Pre-paid legal plans typically offer, through participating attorneys and law firms, certain affordable civil law and criminal law services to the general public for a fixed, recurring charge. A PPL does not replace the public defender system, but rather provides access to private-sector legal services that subscribers otherwise might not easily be able to afford. This is possible because, as with auto, life and medical insurance, the insurer makes a profit on the aggregated subscriber fees that is in excess of the costs of underwriting subscribers’ actual usage of the available services. The participating legal service providers receive a reliable stream of clients and a streamlined billing process; the clients receive lower-cost legal services and consistent expectations with regard to billing and accountability; and the insurer receives continual collective income derived from many subscribers (also known as members, clients, the insured, etc.).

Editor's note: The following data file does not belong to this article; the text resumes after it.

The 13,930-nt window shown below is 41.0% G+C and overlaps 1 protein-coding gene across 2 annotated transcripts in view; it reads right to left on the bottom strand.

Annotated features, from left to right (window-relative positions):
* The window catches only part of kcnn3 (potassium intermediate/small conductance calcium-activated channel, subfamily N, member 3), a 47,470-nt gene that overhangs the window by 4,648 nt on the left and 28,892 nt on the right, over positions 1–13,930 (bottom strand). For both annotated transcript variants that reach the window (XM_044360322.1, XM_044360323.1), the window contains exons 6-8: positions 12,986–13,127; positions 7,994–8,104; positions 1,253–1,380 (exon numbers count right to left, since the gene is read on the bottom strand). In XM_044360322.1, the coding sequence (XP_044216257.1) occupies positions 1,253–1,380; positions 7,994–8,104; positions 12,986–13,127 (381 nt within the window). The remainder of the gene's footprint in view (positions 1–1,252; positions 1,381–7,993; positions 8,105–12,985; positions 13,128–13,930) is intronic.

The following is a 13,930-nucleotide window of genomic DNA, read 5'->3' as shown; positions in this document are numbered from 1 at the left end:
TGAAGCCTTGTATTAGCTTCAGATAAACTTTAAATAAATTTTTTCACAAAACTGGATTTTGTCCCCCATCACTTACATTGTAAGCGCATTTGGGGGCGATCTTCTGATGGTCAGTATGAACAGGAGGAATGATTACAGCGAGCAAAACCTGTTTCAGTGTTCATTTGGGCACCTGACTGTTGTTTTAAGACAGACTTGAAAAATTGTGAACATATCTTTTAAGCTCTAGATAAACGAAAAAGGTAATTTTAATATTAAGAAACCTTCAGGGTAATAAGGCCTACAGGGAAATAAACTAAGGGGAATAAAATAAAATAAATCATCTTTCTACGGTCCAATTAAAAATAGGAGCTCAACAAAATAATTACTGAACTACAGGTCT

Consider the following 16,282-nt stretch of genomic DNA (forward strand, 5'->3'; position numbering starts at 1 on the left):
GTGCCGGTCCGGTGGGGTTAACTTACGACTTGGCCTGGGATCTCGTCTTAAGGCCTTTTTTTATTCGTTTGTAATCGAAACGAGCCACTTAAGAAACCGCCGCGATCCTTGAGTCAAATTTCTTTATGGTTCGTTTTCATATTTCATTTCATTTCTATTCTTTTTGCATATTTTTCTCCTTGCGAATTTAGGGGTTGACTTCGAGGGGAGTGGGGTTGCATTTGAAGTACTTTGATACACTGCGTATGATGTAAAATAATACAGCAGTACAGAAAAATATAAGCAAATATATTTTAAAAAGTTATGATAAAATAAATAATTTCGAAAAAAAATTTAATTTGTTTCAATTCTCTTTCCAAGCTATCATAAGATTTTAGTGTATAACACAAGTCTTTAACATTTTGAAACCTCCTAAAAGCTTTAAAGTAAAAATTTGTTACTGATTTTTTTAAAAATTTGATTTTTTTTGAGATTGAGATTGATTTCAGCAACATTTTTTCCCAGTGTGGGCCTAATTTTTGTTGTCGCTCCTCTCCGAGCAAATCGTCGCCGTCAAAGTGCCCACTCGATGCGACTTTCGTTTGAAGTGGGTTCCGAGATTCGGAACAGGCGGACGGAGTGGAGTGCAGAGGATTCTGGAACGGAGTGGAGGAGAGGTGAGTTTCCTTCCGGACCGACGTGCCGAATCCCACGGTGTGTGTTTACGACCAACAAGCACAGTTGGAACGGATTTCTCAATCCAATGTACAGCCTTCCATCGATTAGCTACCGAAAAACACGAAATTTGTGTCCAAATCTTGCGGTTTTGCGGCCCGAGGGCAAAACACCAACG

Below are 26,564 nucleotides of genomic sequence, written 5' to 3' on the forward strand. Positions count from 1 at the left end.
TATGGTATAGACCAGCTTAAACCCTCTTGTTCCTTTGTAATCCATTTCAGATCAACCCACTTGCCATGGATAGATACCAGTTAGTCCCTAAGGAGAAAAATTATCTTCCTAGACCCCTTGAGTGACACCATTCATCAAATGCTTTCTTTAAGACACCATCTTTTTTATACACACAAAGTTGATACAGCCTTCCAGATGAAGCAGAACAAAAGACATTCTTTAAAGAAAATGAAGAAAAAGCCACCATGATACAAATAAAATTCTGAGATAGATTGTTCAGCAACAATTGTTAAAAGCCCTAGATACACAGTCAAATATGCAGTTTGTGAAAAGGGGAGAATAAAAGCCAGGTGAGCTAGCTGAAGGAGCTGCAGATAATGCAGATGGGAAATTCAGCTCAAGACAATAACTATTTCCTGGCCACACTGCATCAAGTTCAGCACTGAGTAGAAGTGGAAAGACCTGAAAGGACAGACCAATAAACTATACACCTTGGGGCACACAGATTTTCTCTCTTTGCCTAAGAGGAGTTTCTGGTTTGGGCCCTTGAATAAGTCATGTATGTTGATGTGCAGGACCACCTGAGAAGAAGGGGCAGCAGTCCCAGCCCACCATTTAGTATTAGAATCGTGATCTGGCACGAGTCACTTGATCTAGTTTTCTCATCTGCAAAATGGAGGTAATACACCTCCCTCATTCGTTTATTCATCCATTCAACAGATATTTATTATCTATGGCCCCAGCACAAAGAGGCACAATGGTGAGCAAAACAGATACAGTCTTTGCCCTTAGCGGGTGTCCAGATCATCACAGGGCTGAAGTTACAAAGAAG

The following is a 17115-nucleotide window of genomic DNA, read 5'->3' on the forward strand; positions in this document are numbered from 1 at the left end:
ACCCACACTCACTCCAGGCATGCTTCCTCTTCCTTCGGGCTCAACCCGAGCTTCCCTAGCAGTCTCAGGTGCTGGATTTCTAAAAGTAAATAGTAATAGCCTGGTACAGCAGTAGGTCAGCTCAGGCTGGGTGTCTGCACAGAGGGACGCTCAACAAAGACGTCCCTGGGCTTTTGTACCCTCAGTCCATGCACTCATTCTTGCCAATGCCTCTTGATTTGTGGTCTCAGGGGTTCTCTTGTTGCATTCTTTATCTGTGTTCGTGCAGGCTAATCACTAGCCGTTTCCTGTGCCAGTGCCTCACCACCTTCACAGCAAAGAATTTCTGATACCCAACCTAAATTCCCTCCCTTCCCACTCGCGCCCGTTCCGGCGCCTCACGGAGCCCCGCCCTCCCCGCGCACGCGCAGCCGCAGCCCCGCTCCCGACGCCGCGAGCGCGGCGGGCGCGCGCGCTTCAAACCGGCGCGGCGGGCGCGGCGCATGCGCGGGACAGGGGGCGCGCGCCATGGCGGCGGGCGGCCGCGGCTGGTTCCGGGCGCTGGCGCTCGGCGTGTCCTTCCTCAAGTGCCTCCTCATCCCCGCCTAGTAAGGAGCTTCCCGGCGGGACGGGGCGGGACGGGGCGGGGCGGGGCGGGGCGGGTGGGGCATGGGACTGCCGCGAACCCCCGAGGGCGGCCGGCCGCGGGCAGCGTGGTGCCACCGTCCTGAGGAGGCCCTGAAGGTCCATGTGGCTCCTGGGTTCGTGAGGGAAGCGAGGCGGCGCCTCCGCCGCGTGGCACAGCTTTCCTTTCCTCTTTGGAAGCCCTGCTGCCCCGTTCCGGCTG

In many jurisdictions, PPLs are legally classified as insurance and are regulated as such (e.g. by a U.S. state’s insurance commission). In these jurisdictions, a would-be provider of such services must usually obtain some kind of license before they are able to market subscriptions (memberships) in a pre-paid legal plan. In other areas, a pre-paid legal service is simply a business, requiring only a business license.